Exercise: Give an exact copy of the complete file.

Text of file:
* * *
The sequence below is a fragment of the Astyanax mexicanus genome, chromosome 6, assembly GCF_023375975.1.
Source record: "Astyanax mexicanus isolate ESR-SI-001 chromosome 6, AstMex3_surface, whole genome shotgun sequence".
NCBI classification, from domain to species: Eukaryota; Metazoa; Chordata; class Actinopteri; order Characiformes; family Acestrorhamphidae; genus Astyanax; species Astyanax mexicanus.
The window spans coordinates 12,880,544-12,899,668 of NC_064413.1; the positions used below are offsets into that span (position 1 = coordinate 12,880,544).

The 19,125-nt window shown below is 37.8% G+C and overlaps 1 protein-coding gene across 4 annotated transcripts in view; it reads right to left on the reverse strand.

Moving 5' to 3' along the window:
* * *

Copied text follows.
The sequence below is a fragment of the Astyanax mexicanus genome, chromosome 6, assembly GCF_023375975.1.
Source record: "Astyanax mexicanus isolate ESR-SI-001 chromosome 6, AstMex3_surface, whole genome shotgun sequence".
NCBI classification, from domain to species: Eukaryota; Metazoa; Chordata; class Actinopteri; order Characiformes; family Acestrorhamphidae; genus Astyanax; species Astyanax mexicanus.
The window spans coordinates 12,880,544-12,899,668 of NC_064413.1; the positions used below are offsets into that span (position 1 = coordinate 12,880,544).

The 19,125-nt window shown below is 37.8% G+C and overlaps 1 protein-coding gene across 4 annotated transcripts in view; it reads right to left on the reverse strand.

Moving 5' to 3' along the window: